Editor’s note: Correction appended.
If you have a friend who has visited the peninsula carrying a phone with an AT&T mobile plan, you’ve heard the complaints of spotty service, dropped calls, and a common refrain – “I hate AT&T.”
There’s not a complete blackout, but there are enough gaps in AT&T coverage to make it a struggle to stay connected, especially in northern Door County. This wouldn’t be a problem if it were 1999 and people still vacationed to get unplugged, but with the explosion of smartphone use today, travelers expect to stay connected.
Nielsen market research released a report this spring that showed 37 percent of all mobile phone users now use smartphones, a percentage that is rising rapidly. Many of those smartphone users signed up with AT&T when the wildly popular iPhone was released exclusively through AT&T in 2007.
But why does AT&T, one of the world’s largest telecommunications companies, struggle to provide cell phone and mobile data coverage to Door County, while the much smaller, regional Cellcom can boast substantially better coverage?
I spoke to several people familiar with the county’s wireless infrastructure to get the answer.
The first thing you have to know to understand wireless coverage is that you can’t believe what you see on television, said Tim Ullman, director of Information Systems for the County of Door.
“When you see the national ads on TV for AT&T and Verizon claiming better coverage, the entire country is shown in blue or orange,” Ullman said. “That’s not true. Wireless is line of site and strength of signal.”
Door County’s geography presents a challenge for all companies, even the county’s public safety system. Getting a signal to areas below the bluff requires extra tower sites to bounce signals off.
Wireless providers are licensed by the Federal Communications Commission to transmit on certain frequencies of the public wireless spectrum. When it comes to cell phone service, the lower the frequency, measured in megahertz, the better. Cellcom and U.S. Cellular each own rights to several portions of the 800 megahertz band of the spectrum while AT&T owns rights to portions of the 1700, 1800, and 1900 megahertz bands.
Those higher frequency signals don’t penetrate through foliage like leaves and branches nearly as well as the lower frequencies, which means a provider operating on those bands requires approximately three times the tower sites as a provider operating on the lower bands.
AT&T recently purchased the rights to a 700 megahertz band but is not expected to roll out that infrastructure in Door County anytime soon. The company does not own any of its own towers in Northern Door but partners with Bug Tussel Wireless of Green Bay to provide roaming service. Bug Tussel has similar arrangements in Sauk County, Wisconsin Dells, Dodge County and others, boasting 240 cell sites statewide.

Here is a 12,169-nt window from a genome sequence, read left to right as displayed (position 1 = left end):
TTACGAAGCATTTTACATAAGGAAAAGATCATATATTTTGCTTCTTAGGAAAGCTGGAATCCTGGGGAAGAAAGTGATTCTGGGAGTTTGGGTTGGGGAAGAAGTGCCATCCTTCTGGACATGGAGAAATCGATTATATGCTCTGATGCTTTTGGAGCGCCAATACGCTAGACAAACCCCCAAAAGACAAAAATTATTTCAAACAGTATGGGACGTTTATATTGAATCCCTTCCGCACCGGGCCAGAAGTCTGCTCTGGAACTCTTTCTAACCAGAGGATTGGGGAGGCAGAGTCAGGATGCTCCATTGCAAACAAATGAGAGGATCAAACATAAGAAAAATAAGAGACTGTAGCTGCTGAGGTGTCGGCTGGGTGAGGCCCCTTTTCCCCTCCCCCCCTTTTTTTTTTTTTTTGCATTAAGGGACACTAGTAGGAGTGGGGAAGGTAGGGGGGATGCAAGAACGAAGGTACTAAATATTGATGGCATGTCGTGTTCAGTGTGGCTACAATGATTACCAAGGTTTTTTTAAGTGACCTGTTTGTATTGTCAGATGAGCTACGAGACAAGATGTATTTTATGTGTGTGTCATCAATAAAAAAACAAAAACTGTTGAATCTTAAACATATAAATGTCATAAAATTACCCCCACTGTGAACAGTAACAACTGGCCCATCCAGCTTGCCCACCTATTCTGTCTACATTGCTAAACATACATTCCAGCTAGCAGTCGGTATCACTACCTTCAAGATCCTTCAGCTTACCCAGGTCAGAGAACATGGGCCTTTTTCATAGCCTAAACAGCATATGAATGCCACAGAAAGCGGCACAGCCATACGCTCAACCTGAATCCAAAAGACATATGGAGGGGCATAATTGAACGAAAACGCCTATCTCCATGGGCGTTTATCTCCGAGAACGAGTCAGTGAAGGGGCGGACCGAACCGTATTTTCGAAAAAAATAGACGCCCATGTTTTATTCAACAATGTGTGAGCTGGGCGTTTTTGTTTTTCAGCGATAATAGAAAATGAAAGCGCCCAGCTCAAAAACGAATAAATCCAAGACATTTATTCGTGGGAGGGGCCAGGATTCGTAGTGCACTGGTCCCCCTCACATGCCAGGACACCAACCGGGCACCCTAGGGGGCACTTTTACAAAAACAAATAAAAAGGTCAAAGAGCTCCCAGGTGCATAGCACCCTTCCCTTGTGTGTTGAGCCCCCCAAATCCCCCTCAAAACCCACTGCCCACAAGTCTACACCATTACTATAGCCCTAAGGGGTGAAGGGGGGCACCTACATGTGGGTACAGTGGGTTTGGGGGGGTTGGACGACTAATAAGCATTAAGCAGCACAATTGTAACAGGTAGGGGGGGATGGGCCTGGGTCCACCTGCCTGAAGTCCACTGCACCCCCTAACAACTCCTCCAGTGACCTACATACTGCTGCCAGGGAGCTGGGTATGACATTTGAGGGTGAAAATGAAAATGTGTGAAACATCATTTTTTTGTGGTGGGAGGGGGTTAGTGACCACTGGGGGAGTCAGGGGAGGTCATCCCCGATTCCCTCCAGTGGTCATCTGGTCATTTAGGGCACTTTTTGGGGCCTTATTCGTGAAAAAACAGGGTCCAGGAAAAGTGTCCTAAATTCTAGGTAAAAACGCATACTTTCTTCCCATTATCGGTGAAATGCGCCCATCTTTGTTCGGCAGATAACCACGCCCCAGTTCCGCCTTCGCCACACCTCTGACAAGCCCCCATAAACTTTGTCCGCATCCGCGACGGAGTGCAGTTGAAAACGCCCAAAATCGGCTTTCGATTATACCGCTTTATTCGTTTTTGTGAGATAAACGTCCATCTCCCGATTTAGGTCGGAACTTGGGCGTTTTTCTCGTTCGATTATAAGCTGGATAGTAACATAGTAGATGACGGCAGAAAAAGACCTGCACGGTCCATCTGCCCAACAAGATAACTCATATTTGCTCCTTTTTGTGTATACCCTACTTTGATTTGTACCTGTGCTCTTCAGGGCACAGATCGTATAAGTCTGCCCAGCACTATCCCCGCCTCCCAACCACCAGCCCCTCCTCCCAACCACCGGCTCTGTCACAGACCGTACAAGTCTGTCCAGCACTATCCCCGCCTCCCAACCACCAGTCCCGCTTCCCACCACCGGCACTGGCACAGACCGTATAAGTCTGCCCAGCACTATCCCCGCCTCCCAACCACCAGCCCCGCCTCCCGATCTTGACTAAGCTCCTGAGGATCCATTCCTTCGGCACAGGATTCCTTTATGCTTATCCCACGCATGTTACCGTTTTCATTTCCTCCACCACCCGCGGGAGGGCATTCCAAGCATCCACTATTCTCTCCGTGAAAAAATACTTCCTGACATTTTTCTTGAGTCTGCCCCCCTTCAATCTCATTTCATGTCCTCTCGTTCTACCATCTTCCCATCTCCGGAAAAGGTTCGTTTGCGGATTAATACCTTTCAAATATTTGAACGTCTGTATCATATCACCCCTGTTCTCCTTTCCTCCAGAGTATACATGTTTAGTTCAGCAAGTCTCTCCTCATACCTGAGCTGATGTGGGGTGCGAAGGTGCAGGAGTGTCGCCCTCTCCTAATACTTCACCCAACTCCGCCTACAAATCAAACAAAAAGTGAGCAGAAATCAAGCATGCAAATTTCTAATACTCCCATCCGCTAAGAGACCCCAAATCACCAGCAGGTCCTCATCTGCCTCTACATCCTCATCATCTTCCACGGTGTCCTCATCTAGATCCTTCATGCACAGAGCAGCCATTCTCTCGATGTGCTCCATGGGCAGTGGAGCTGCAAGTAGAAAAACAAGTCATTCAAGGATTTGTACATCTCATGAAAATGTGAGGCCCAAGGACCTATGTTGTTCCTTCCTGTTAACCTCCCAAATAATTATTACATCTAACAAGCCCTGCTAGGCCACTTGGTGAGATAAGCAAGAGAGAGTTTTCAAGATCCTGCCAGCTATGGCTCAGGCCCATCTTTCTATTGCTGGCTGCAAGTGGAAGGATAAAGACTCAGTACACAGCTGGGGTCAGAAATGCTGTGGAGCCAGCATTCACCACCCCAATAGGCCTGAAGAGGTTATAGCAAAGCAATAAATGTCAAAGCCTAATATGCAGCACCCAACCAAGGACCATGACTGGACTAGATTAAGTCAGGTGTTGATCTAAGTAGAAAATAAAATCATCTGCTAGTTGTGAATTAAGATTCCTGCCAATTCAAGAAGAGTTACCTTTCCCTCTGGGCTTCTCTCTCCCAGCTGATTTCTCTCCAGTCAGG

Dolly Guns, sales and marketing coordinator for Bug Tussel, said the company is aware of the “white spots” in coverage in Door County and is working to eliminate them.
“No matter what company you’re with you’re going to have holes, and we know we have some in Door County,” she said.
Jim Greer, an AT&T spokesman, said the company added a tower and capacity in Green Bay this year and service in Door County will improve long term.
“We’ve invested $800 million in infrastructure in Wisconsin since 2008, added eight cell sites, and upgraded 94 sites to mobile broadband capacity,” Greer said. But new towers in Door County aren’t in the company’s immediate plans.
Ullman said that Cellcom, a subsidiary of Nsight Teleservices based in De Pere, has much greater incentive to continually invest in and upgrade its network than national carriers.
“We pride ourselves on having the best coverage in Door County,” said Greg Diltz of Northern Door Communications, a Cellcom partner. “Nobody should say they can cover everybody, but we’re close.”
Ullman said that even though the county could have signed onto the state’s contract with U.S. Cellular for mobile services, he went with Cellcom because it provided the best signal coverage on the peninsula.
“We’re a Northeast Wisconsin company, so we have to serve these people,” Diltz said. “We care about Juddville, Gills Rock, and Washington Island.”
Diltz wouldn’t release proprietary information, but those familiar with the infrastructure said Cellcom has at least 21 tower sites, while Bug Tussel has about two thirds as many.
Verizon reached an agreement with Cellcom in 2009 that enables Verizon customers to roam on Cellcom’s network. AT&T and T-mobile don’t have that option. Those companies operate on the Global System for Mobile communications (GSM) standard, while Cellcom, Verizon, Sprint and U.S. Cellular all operate on Code Division Multiple Access (CDMA) standard, allowing them to partner to provide roaming service. The two standards are not compatible.
Without the possibility of such a partnership, AT&T needs more towers along the peninsula to improve its service. So, until AT&T invests in more towers, AT&T customers visiting Door County will continue to find themselves begging for bars.
Editor’s note: An earlier version of this article mistakenly attributed comments to Diltz that should have been attributed to another source for the article. The comment “there’s not really a place that Cellcom doesn’t work that somebody else does,” came from a source familiar with the county’s wireless infrastructure, not from Diltz, as did an estimate that Cellcom covers 95 percent of the population and 80 percent of the county’s land area. Both comments came from the same source. The author regrets the error.